Gun-violence issue must be addressed on several levels, including mental health interventions, says ASU psychologist
Editor's note: This is part of a series investigating gun violence from many angles.
It has become routine.
Reports come in on another mass shooting. This time it’s at a school. A church. A newsroom. Politicians express their deepest sympathies and the grieving public offers their thoughts and prayers.
Then the questions begin. What was the perpetrator’s motive? Should he have had access to guns? Did he have a history of domestic violence or any mental health issues? And the question that begs to be answered most: What can we do to stop this?
Ronald O’Donnell is a clinical professor in Arizona State University’s College of Health Solutions, a psychologist and the founding director of the college’s Doctor of Behavioral Health program. He shared with ASU Now his thoughts on what public policy efforts, in the realm of mental health, could be pursued to encourage a decline in these events.
Question: What is the scale of the mental health crisis in this nation? Where have we fallen short in our attention to mental health care?
Answer: There is a tremendous gap between the prevalence and need for mental health services and treatment resources to meet this demand. The 2018 Mental Health in America report that pools national data found that 18 percent, nearly 43 million Americans, have a mental health condition, but fewer than half have received treatment. On average, it takes 10 years between the onset of mental health symptoms and when someone begins receiving treatment.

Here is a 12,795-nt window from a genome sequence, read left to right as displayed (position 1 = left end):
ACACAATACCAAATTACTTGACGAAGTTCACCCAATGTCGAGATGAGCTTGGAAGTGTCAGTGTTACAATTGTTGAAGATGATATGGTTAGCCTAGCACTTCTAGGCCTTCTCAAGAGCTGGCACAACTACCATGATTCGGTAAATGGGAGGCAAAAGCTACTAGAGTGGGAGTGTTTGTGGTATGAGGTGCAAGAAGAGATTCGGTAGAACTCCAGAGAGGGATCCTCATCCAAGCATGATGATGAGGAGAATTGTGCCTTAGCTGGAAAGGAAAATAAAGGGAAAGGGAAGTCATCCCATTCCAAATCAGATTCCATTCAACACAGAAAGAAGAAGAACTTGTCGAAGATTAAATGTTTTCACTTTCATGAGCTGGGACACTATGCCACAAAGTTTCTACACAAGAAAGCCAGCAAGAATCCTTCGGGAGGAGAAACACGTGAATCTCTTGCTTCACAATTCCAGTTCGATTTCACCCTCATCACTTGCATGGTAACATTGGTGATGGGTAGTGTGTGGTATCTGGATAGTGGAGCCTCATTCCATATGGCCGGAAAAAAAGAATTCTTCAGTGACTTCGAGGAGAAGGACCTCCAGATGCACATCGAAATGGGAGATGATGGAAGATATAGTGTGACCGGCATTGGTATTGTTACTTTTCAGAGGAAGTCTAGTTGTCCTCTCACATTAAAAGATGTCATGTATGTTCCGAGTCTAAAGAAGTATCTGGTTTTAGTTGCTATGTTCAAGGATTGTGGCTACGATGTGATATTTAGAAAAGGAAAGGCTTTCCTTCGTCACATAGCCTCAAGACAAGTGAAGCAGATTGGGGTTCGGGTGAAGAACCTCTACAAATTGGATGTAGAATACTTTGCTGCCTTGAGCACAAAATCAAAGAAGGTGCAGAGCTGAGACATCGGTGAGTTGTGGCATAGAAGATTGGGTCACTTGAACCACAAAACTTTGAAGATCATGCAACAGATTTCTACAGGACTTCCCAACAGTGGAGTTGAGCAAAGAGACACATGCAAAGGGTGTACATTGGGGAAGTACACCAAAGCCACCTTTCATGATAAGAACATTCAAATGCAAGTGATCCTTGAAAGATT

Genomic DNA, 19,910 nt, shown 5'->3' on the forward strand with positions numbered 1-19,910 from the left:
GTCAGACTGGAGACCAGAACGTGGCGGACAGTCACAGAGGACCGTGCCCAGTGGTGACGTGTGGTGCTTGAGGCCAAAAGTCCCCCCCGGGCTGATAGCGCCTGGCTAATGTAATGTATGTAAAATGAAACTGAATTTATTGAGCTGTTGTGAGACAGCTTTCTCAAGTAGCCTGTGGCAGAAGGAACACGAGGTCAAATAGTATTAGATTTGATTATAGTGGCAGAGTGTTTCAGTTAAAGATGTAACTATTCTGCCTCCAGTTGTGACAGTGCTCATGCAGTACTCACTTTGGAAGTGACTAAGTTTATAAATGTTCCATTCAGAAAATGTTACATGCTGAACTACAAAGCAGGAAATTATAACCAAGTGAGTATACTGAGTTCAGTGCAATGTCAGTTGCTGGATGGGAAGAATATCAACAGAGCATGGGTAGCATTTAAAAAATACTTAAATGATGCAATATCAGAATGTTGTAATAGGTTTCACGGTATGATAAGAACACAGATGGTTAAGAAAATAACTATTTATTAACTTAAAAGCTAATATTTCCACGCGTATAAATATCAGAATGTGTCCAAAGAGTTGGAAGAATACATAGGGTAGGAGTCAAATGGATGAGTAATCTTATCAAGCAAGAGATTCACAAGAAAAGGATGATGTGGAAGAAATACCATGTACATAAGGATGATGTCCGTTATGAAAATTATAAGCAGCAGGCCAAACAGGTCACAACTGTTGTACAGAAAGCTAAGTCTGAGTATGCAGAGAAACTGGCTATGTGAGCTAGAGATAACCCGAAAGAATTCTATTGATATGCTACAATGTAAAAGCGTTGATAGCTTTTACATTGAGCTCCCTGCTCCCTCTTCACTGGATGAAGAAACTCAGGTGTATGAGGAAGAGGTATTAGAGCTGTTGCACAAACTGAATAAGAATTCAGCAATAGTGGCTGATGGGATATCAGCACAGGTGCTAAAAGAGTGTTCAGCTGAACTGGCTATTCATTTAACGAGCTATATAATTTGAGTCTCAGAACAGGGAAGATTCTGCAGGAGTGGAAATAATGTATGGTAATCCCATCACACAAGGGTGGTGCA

Among young adults, the extent of the problem is getting worse — rates of severe youth depression have increased over the past five years; half of all youth screened report thinking about suicide or self-harm and over 76 percent of youth with severe depression do not receive treatment. There is a shortage of mental health providers to meet these growing needs.
Q: In your ideal world, what additional policies, laws, services, resources, programs or funding would exist to support access to mental health care, particularly for those who are compelled toward violence?